Author + information
- Gennaro Giustino1,
- Bjorn Redfors2,
- Sorin Brener3,
- Ajay Kirtane4,
- Philippe Généreux5,
- Akiko Maehara6,
- Dariusz Dudek7,
- Thomas Neunteufl8,
- D. Christopher Metzger9,
- Roxana Mehran10,
- C. Michael Gibson11 and
- Gregg Stone12
- 1Icahn School of Medicine at Mount Sinai, New York, New York, United States
- 2CRF, New York, New York, United States
- 3New York Methodist Hospital, Brooklyn, New York, United States
- 4NewYork-Presbyterian Hospital/Columbia University Medical Center, New York, New York, United States
- 5Columbia University Medical Center/Hôpital du Sacré-Coeur de Montréal, New York, New York, United States
- 6Cardiovascular Research Foundation, New York, New York, United States
- 72nd Department of Cardiology and Cardiovascular Interventions, Jagiellonian University, Medical College, University Hospital, Krakow, Poland
- 8Medizinische UniversitÃ¤t Wien, Wien, Austria
- 9Wellmont CVA Heart Institute, Kingsport, Tennessee, United States
- 10Cardiovascular Research Foundation, Zena and Michael A. Weiner Cardiovascular Institute at Mount Sinai School of Medicine, New York, New York, United States
- 11Beth Israel Deaconess Medical Center, Boston, Massachusetts, United States
- 12Cardiovascular Research Foundation, Columbia University Medical Center/NewYork-Presbyterian Hospital, New York, New York, United States
The determinants and significance of early (30 day) heart failure (HF) symptoms after primary percutaneous coronary intervention (PCI) for ST-segment elevation myocardial infarction (STEMI) remain unclear. We investigated the clinical and imaging correlates of early post-discharge HF in patients with STEMI, and evaluated its impact on clinical outcomes.
Patients from the INFUSE-AMI trial were categorized according to New York Heart Association (NYHA) functional classification at their 30-day visit (NYHA class ≥2 versus 1). Independent correlates of NYHA class ≥2 were determined by multivariable logistic regression. A landmark analysis beyond 30 days was performed to assess the impact of 30-day NYHA class ≥2 on 1-year risk of death or hospitalization for HF.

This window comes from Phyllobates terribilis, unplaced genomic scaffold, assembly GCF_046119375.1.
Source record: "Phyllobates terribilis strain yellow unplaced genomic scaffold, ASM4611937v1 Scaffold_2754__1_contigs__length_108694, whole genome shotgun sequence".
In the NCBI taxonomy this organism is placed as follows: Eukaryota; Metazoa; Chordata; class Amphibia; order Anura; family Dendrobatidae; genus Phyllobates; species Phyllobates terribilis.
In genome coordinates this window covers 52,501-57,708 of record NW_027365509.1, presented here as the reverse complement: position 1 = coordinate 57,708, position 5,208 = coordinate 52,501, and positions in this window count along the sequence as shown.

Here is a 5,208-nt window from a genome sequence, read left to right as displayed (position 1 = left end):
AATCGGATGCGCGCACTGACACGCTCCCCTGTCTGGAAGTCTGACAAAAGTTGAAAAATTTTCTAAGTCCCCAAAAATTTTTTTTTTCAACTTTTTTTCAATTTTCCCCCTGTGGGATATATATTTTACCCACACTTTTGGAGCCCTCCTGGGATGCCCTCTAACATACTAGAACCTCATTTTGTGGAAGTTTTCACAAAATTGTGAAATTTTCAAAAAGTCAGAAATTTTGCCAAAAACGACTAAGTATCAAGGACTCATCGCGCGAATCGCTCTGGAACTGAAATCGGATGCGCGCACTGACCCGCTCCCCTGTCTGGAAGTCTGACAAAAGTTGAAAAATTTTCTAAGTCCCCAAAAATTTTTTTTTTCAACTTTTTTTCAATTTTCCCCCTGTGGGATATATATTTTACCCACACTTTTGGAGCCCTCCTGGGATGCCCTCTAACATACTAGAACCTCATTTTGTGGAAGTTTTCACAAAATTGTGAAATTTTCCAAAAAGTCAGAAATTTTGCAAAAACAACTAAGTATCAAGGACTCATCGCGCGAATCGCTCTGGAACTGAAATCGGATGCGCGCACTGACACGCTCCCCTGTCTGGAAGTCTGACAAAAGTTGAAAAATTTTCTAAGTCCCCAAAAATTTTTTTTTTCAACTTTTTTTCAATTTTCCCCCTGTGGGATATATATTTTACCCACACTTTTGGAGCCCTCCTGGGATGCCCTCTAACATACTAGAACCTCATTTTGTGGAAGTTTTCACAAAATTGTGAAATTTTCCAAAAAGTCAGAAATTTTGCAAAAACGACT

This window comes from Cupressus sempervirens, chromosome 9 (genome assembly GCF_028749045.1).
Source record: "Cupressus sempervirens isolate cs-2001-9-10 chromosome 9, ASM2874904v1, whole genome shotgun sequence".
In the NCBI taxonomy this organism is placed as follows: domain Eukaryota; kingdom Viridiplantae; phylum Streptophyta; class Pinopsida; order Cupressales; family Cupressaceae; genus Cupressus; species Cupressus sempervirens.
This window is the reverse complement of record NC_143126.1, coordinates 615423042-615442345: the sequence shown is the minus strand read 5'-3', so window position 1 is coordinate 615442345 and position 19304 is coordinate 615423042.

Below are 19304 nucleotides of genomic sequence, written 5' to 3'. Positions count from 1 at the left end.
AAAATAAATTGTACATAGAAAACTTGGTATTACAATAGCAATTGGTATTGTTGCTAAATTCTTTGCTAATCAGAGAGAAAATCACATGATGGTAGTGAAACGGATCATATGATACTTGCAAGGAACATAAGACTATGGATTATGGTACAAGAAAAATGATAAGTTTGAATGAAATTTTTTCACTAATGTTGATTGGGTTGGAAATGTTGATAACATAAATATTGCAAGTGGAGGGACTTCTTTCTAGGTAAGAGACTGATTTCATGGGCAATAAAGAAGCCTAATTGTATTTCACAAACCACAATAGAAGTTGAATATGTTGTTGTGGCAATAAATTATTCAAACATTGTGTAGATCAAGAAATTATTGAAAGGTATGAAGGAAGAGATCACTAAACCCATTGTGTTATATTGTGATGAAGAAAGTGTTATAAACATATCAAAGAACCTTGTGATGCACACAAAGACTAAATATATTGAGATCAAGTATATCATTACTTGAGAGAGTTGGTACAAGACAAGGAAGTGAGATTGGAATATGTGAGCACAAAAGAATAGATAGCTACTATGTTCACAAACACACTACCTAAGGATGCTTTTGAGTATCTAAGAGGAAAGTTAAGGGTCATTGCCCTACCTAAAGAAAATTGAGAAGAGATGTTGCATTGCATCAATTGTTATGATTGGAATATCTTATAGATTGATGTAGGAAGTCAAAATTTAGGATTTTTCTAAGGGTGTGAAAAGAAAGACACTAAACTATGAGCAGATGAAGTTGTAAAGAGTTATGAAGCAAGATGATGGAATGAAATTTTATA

Among 402 patients enrolled in the INFUSE-AMI trial with data on NYHA class at 30 days, 76 (18.9%) had NYHA class ≥2. Independent correlates of 30-day NYHA class ≥2 were age, Killip class ≥2 at presentation, heart rate at presentation, intraprocedural no-reflow, and 30-day infarct size (% total ventricular mass). After adjustment for infarct size, patients with NYHA class ≥2 remained at higher risk of death or hospitalization for HF at 1-year follow-up compared to those in NYHA class 1 (11.8% vs. 2.8%, adjusted hazard ratio 3.78, 95% confidence interval 1.16-12.22, P=0.03).
Clinical, procedural, and imaging variables predict development of clinical HF after primary PCI in patients with STEMI. Early post-discharge HF symptoms identifies a high-risk patient cohort for subsequent HF hospitalization and death, independent of infarct size.
CORONARY: Acute Myocardial Infarction